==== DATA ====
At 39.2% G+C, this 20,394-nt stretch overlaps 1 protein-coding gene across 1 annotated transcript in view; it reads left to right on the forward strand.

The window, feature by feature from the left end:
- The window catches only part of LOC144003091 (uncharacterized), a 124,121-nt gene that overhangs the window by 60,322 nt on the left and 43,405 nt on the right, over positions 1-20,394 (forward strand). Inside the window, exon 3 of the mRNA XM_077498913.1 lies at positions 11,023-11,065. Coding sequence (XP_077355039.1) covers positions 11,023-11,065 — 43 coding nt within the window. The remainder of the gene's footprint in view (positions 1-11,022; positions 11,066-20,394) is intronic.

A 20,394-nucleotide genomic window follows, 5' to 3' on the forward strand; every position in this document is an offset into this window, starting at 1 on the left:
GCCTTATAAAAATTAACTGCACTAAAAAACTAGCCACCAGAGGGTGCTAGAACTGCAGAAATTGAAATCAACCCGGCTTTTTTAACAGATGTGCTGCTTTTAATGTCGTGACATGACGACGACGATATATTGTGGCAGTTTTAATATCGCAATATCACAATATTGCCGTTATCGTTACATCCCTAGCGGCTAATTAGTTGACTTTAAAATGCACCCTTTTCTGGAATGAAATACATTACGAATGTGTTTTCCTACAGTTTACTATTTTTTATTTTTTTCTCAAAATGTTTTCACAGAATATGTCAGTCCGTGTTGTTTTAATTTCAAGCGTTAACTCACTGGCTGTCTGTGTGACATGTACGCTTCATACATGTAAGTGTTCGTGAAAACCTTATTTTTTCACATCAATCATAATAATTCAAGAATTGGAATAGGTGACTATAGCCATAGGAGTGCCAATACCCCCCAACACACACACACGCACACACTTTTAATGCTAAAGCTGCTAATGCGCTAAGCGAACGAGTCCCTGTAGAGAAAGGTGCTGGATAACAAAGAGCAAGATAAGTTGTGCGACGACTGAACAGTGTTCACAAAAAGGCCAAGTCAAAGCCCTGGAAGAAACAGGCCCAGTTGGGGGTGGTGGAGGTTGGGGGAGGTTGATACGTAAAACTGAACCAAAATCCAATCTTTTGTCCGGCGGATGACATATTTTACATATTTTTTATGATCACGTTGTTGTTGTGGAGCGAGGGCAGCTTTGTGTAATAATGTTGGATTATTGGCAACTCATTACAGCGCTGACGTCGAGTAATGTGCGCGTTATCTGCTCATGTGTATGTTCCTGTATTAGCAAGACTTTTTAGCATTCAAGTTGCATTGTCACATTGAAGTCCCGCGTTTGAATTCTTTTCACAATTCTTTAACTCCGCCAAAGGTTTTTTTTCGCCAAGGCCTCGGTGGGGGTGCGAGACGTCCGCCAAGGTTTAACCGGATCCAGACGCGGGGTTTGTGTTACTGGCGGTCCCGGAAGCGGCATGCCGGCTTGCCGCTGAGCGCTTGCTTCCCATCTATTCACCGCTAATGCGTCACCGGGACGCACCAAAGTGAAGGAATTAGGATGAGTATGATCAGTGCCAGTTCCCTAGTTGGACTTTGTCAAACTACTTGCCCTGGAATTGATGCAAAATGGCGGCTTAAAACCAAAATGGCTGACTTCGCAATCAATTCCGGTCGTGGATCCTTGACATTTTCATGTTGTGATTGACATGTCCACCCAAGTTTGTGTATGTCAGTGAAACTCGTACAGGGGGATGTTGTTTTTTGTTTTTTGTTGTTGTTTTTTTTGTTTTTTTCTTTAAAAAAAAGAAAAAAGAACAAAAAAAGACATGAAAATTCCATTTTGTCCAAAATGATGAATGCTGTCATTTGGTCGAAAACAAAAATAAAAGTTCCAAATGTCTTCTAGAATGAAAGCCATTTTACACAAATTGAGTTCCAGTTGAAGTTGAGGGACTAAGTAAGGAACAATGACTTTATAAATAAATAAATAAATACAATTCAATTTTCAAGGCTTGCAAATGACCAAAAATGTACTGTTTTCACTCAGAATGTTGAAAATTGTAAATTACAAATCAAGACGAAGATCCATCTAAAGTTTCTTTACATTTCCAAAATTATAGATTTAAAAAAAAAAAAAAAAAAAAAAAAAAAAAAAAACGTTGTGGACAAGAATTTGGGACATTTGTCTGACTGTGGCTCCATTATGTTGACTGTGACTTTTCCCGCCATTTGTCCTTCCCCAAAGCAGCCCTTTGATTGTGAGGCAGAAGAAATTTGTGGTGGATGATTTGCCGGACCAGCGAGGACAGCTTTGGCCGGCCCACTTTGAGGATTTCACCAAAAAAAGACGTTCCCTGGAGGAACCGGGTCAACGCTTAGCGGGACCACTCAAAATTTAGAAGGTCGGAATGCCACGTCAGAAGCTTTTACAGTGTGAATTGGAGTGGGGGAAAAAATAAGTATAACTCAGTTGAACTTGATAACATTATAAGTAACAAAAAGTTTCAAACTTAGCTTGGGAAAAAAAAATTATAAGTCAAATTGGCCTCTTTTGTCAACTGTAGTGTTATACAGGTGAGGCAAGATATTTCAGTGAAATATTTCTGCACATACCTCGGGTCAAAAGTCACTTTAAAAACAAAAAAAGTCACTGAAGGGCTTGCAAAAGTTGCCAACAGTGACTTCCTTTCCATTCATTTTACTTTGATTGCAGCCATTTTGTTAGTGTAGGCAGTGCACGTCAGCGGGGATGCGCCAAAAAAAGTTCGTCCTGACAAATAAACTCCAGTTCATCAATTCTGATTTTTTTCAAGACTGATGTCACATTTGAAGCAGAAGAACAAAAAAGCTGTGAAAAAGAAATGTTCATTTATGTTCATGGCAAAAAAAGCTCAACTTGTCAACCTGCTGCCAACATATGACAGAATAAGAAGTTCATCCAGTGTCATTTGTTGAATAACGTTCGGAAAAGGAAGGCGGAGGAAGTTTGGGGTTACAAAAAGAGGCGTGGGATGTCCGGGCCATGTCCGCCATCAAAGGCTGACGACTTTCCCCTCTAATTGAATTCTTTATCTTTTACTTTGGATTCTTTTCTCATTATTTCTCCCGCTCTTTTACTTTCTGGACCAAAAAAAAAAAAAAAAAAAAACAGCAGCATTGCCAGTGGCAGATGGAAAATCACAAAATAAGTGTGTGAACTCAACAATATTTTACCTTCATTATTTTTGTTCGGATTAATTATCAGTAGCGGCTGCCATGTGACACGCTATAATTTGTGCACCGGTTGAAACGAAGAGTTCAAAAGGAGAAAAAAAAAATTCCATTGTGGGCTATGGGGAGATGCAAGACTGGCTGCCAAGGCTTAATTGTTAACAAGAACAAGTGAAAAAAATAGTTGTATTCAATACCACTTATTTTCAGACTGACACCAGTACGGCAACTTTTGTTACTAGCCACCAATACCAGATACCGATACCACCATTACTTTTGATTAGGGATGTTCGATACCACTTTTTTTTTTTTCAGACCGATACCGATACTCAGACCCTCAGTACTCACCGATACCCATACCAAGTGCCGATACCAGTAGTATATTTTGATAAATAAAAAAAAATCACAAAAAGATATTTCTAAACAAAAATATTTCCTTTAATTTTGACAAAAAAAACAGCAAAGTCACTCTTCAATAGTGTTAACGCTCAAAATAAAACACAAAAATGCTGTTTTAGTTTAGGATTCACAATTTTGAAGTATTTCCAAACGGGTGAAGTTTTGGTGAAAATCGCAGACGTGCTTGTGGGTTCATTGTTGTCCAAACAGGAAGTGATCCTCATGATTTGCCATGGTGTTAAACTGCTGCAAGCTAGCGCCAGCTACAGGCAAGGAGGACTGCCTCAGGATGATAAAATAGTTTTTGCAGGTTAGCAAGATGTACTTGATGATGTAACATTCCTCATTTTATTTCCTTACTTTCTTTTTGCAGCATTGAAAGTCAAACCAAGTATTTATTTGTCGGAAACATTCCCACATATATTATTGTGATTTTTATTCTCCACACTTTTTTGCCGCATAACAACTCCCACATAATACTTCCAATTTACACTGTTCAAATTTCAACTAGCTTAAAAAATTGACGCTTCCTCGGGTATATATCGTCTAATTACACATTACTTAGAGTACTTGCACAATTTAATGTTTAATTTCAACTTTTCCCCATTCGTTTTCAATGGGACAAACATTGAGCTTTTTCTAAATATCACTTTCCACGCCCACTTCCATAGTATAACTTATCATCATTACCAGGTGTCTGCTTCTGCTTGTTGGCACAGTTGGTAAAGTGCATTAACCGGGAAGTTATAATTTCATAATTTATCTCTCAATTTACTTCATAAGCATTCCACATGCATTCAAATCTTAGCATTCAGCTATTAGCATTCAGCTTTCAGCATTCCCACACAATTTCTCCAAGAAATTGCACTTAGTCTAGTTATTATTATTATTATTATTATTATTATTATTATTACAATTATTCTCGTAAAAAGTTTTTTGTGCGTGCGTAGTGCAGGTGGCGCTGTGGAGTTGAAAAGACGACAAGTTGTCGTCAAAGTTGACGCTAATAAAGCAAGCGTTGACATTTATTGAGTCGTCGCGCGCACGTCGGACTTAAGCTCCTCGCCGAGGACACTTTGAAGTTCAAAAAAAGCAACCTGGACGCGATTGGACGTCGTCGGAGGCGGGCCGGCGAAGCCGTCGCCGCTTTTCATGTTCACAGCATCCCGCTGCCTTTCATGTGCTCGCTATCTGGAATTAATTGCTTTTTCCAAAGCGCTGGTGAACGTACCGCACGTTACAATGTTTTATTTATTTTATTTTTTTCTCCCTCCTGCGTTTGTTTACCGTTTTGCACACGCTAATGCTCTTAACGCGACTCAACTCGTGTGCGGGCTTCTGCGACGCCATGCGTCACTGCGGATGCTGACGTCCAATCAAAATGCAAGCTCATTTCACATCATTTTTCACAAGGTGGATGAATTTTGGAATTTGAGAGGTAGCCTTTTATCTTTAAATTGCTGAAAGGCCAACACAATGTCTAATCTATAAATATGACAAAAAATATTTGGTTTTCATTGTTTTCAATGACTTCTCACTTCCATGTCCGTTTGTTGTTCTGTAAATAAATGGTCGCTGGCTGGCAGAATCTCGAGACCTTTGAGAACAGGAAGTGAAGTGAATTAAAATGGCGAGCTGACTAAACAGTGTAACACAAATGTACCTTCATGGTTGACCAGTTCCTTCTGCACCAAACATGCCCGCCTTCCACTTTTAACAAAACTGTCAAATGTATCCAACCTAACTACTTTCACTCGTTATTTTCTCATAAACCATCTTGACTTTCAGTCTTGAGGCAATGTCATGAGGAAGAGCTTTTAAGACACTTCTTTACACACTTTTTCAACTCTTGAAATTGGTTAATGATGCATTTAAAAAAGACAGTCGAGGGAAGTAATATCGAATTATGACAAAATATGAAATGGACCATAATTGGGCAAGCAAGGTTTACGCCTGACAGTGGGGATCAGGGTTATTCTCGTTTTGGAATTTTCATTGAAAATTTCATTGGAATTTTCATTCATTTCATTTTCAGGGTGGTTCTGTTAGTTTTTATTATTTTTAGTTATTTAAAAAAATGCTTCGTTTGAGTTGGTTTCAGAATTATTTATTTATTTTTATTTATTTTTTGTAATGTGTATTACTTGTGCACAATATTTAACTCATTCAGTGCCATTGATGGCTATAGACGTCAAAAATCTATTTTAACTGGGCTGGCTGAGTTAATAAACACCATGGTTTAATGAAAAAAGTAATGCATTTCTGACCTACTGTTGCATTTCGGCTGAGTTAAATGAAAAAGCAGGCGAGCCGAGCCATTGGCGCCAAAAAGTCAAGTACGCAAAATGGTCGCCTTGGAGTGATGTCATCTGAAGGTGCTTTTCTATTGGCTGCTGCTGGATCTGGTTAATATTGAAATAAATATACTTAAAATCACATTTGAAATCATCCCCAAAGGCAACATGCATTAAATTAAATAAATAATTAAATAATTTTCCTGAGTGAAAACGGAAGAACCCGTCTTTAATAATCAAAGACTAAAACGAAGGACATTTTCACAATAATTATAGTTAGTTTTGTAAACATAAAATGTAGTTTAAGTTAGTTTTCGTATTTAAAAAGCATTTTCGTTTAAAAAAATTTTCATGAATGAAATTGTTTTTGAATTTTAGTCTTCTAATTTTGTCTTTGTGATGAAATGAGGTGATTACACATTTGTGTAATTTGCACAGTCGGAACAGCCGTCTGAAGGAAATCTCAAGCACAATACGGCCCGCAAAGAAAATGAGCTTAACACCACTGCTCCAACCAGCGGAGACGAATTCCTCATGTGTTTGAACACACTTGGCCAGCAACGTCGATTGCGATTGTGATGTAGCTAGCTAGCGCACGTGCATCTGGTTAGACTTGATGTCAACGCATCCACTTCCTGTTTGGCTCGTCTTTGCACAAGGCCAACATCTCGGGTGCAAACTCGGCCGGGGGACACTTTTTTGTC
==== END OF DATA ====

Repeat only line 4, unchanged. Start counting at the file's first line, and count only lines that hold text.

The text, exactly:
A 20,394-nucleotide genomic window follows, 5' to 3' on the forward strand; every position in this document is an offset into this window, starting at 1 on the left: